She had one cookbook that I foresaw even at a young age as the thing we four siblings might fight over at the reading of the will. My brother headed this feud off by getting all the sibs our own copies a few years ago. Good move, bro!

The Encyclopedia of Cooking was compiled by Mary Margaret McBride and has 1536 pages. My mother's copy is bound in hinged steel plates (my copy has a cover but it is not attached). It is massive. It has recipes on everything, including raccoon and other game. Lard is a major ingredient throughout the recipes. This is not surprising since it was published in 1959, the heyday of the Lard Era. It shows every kitchen gadget of the time and how to use it. It defines cooking terms, like "pasties." (I'm making those tomorrow.)

It also has a typo and I only know this because of what I must have picked up Home Ick, er, Ec over three decades ago. Fact: the ingredients in American cookbooks are listed in the order they are used. So the recipe for Rice and Cheese Croquettes that lists mayonnaise, flour, then flour again is in error. "Why is a self-confessed reheater making something she cannot pronounce?" I hear you cry. I was both drawn to the combination of rice and cheese and comforted by the fact that I knew what all the other ingredients were and that none were raccoon.

Anyway, the corrected typo should read: mayonnaise, flour and
milk. The amounts of the ingredients isn't what helped me solve the problem. I know not how to make a sauce that will thicken and two tablespoons of milk would certainly be stiffer than 2/3-cup of milk, wouldn't you agree? Well, if you agreed, we'd both be wrong. It was the directions for how to add the ingredients to the saucepan that helped me solve the dilemma and use 2/3-cup of milk.

Now, if Ms. McBride had not been from deep in the heartland and perhaps had a habit of sipping a wee bit of sherry between steps and sounded a bit more like the Queen, I don't think I could have solved my dilemma. Apparently, cookbooks on the other side of the pond list the ingredients from greatest to least quantity used. I don't think I picked up this part of the factoid in junior high. Regardless, I would like to thank my teacher whose name is lost to me. Tomorrow's lunch of rice and cheese croquettes is a go. Dinner will consist of turkey pasties. Stop by for a nibble if you're in town.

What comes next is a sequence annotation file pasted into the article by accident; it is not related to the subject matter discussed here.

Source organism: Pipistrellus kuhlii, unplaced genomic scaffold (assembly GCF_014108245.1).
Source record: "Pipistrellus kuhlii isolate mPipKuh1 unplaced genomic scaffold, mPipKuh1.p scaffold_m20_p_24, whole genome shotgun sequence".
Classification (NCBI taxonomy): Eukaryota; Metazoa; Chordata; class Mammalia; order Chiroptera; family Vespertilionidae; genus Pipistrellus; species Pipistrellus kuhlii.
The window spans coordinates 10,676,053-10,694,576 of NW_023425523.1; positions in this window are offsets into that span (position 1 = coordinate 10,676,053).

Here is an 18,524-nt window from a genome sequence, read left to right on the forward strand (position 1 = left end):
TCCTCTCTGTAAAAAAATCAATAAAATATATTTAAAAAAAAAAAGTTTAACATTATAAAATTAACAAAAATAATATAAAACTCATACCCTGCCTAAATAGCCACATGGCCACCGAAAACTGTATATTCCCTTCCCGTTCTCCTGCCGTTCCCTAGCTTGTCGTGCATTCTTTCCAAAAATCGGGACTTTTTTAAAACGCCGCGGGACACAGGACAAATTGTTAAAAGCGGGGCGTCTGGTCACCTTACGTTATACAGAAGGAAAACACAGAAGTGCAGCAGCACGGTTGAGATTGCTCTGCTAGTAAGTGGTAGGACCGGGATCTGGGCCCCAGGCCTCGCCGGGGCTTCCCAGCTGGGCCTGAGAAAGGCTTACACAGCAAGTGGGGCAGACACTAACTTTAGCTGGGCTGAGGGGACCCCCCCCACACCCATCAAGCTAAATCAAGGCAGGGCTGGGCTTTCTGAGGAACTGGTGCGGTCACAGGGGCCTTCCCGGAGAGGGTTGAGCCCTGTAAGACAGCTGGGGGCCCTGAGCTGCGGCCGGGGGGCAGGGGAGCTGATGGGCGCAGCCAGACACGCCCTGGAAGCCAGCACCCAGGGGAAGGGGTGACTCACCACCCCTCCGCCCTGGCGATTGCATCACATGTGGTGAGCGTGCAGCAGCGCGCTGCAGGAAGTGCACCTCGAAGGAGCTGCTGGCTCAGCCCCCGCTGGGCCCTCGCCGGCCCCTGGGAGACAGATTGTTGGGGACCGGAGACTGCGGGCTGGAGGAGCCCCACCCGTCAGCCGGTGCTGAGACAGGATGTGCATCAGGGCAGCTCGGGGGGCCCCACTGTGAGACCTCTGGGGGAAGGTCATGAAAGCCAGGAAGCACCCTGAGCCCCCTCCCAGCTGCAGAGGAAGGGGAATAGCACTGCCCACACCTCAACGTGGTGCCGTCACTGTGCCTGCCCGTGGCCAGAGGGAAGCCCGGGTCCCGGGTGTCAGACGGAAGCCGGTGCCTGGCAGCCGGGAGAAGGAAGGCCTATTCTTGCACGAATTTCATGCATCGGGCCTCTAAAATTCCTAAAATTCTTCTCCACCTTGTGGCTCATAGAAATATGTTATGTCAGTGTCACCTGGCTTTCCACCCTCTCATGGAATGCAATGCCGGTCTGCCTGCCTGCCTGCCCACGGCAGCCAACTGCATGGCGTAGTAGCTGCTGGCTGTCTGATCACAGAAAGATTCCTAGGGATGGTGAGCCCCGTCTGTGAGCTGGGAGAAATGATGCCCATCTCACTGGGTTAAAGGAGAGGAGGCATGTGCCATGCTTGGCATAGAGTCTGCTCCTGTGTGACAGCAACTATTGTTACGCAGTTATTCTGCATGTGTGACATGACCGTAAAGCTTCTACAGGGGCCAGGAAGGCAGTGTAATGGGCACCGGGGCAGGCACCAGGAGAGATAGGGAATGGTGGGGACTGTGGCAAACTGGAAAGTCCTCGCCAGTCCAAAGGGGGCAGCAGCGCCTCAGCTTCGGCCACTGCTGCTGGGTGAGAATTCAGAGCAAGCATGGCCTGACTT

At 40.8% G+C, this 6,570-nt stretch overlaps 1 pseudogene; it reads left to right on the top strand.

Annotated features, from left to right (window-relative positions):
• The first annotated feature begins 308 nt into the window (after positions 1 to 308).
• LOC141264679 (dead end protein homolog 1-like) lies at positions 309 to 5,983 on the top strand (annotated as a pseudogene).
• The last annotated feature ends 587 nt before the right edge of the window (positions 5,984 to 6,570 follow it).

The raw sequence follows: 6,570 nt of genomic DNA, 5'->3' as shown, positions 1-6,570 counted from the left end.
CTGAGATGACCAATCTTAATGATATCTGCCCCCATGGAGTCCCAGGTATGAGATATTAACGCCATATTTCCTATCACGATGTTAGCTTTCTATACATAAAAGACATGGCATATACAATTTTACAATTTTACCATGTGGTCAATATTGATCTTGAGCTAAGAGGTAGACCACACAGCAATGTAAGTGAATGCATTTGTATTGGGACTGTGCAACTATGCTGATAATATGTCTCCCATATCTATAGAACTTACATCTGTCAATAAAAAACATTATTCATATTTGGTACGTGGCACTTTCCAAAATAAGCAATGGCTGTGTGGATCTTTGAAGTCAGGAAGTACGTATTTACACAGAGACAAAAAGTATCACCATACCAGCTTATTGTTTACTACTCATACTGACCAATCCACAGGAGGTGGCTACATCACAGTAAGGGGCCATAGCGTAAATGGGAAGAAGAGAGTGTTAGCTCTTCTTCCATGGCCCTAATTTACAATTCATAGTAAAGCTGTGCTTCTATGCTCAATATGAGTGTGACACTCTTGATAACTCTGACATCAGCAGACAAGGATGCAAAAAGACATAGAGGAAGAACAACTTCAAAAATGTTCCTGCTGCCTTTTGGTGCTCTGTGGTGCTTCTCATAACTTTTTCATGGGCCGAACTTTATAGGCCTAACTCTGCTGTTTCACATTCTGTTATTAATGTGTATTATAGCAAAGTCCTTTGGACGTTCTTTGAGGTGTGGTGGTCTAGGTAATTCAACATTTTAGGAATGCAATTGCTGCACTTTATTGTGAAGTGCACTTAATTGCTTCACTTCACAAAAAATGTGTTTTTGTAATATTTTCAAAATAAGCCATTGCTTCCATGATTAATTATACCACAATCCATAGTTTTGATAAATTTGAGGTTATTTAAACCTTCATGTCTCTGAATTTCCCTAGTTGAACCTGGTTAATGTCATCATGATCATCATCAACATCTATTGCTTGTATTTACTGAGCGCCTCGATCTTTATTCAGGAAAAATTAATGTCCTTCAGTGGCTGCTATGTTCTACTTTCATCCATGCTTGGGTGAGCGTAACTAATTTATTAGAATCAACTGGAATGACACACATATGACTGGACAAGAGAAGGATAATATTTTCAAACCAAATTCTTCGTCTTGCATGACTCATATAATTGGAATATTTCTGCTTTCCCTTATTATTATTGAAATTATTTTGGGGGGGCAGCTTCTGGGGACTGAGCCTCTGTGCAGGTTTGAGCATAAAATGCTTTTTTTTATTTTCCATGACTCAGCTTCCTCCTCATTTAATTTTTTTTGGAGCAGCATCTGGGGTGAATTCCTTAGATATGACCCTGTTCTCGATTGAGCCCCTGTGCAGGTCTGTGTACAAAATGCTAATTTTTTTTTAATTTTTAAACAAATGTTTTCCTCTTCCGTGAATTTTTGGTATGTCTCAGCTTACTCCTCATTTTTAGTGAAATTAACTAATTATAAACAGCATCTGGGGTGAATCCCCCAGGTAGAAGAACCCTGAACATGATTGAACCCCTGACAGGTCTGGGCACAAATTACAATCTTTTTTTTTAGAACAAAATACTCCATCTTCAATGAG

Sunday, July 05, 2009

Jump on this new networking opportunity

One of the norms here in Meanwhile Manor is that toilet paper and Q-tips and tissues just seem to get replaced when they are empty or running low. We are believers in the Toilet Paper Fairy, as identified here in this Pickles comic:

So there is part of the back story to today's post. The other facet of the back story is that The T and I have been totally sucked into the black hole that is Facebook. We are currently having a good time and yet trying to figure out how to carve out time in our day where Facebook fits in. But I digress. To summarize thus far: we believe in the TP Fairy and we joined F'Book.

What follows is what you would have overheard had you been listening in this morning.

The T: Supplies are running low. It seems the the TP Fairy is slacking off.

Me: Distracted. Maybe the fairy is distracted.

T: By Facebook? The fairy is spending too much time on Facebook?

Me: TushBook. It seems more appropriate that the TP Fairy would be distracted by TushBook.
For the record, that is one social network I would not browse.